Tuesday, August 17, 2010

Coming Out of the Closet

I think it is time for me to come out of the closet.  I did once before, when I went to college.  I figured I must be gay since I didn't want to get married or have kids or date all the jerky guys I met.  I told my mom, and best friends, and joined groups.  Only trouble?  I'm not gay, so the whole lesbian thing was a total bust.  But at least I had the courage of my convictions, for as long as I had those convictions.

So I think it's time to emerge from the shadows again, and lay claim to what I know is true about myself ~ that I am, as the dictionary defines it, clairvoyant.


1 : the power or faculty of discerning objects not present to the senses
2 : ability to perceive matters beyond the range of ordinary perception

I want to speak from the truest sort of knowing that I can, from the truth of my perception and understanding, and whatever wisdom comes with it.  I want to be honest about what I know and how.  I want to be able to say that what I know and remember and care about is the energy of the soul, and the rest just sort of floats around, sometimes attaching itself to memory, and often not at all, and that it doesn't really matter.

I want to tell about the transformative nature of G*d's love, and how sitting with Him in deep and sweet and powerful silence is better than anything any human being can offer me, though I do also appreciate the company of human beings in their own right.  I want to share the experience of meditation/raja yoga, without having to teach someone else's dogma and disciplines and institutionalized spirituality.

And maybe writing this down, thinking it aloud, will bring it to fruition.  Maybe G*d's been waiting on me to say 'yes'.  He usually does.  He's so patient that way - waiting for me to say yes, waiting for me to notice that He's waiting.  And then He's right there, ready whenever I am.

Sunday, August 8, 2010


I've struggled my whole life with being bored - being bored with whoever and whatever was around me, and feeling that everything seemed so and pointless and meaningless.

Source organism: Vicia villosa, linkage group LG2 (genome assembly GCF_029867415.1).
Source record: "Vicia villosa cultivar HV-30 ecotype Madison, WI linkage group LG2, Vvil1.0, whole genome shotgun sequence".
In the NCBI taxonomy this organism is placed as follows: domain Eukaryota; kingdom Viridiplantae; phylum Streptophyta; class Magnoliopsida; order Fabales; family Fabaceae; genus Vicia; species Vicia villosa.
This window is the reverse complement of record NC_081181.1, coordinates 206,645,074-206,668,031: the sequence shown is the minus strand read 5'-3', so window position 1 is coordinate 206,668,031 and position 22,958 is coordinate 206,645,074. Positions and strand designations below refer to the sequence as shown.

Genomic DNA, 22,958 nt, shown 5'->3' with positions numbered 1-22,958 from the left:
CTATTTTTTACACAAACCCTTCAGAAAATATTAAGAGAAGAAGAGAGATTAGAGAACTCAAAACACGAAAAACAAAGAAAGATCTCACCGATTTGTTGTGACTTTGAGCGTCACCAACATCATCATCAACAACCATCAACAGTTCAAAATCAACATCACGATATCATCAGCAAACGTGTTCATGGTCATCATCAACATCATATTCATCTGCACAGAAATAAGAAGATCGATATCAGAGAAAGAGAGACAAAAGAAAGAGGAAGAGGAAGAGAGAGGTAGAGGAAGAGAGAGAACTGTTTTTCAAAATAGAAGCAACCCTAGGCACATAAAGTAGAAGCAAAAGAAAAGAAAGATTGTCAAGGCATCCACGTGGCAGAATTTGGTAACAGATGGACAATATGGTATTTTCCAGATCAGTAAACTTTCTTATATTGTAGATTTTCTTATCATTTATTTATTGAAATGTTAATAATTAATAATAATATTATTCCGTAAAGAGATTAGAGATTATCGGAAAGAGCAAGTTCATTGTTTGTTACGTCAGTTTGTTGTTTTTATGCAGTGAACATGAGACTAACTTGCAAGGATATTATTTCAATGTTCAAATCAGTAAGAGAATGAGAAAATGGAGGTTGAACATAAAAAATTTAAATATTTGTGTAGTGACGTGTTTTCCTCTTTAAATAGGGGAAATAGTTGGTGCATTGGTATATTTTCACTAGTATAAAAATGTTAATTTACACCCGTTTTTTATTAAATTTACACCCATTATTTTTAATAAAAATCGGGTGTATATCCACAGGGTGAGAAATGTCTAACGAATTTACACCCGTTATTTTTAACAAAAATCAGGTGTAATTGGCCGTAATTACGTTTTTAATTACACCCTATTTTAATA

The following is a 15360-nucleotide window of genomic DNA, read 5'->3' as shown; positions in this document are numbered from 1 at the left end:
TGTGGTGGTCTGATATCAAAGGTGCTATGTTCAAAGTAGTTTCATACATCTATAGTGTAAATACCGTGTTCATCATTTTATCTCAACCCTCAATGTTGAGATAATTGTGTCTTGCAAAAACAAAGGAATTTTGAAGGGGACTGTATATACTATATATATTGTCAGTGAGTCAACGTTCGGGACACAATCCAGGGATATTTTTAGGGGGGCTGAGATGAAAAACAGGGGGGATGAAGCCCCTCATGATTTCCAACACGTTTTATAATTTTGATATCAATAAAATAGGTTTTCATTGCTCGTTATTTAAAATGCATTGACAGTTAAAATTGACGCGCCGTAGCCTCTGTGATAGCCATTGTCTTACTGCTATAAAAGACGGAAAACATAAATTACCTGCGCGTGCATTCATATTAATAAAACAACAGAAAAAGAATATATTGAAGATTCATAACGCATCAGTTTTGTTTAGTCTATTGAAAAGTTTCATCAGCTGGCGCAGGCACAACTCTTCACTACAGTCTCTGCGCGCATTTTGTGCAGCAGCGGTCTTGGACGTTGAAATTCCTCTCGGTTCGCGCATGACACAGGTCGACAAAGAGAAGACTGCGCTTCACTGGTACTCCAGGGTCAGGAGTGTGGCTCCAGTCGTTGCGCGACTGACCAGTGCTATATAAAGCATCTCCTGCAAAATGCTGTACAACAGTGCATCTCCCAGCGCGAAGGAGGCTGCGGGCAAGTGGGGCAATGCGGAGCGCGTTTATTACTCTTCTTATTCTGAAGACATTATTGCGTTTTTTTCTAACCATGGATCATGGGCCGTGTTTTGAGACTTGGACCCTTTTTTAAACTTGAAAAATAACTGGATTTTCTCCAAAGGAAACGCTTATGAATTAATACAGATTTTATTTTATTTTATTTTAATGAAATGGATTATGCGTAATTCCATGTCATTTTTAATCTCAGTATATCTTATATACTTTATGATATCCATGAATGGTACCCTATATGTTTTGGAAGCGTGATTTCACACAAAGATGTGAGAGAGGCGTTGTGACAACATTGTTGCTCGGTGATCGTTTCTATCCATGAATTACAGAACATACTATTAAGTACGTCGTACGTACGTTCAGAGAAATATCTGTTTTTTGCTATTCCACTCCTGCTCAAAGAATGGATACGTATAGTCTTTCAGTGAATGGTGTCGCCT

There were moments of finding a spark in someone or something that pulled me in, engaged me for at least a short time, making me feel alive and full of possibility.  But it never lasted - I had no idea how to sustain it, no idea how to stay engaged.

I like variety and anything that goes on for too terribly long feels tedious, but this isn't about being unable to pay attention or keep my focus.  It's about not having my heart fully engaged.  I was bored because I was just visiting someone else's playground, someone else's idea of fun or interesting or exciting.

I can see that now.  I can see that when I get bored, it's cause I need deeper engagement.  I'm not a good spectator.  I rarely want to be the person simply sitting and watching, and I know what I need to be engaged.

I need to know that I can make a difference.  And not in some abstract, send in your money or serve on a committee kind of way of making a difference.  I need to know I can make a difference in a way that changes the energy of a situation, that opens up possibilities that otherwise wouldn't exist, that shows people what otherwise is invisible. 

What does it mean to see the invisible?  It means I have the gift of insight, or clairvoyance.  I can't see what's ahead, and we can all see what's behind, but to see what's within?  That was entrusted to me long ago.  And I've waffled about what to do with it, hesitating, holding back, waiting for an invitation to join in.  But no one else knows what this gift is, let alone how I should be using it.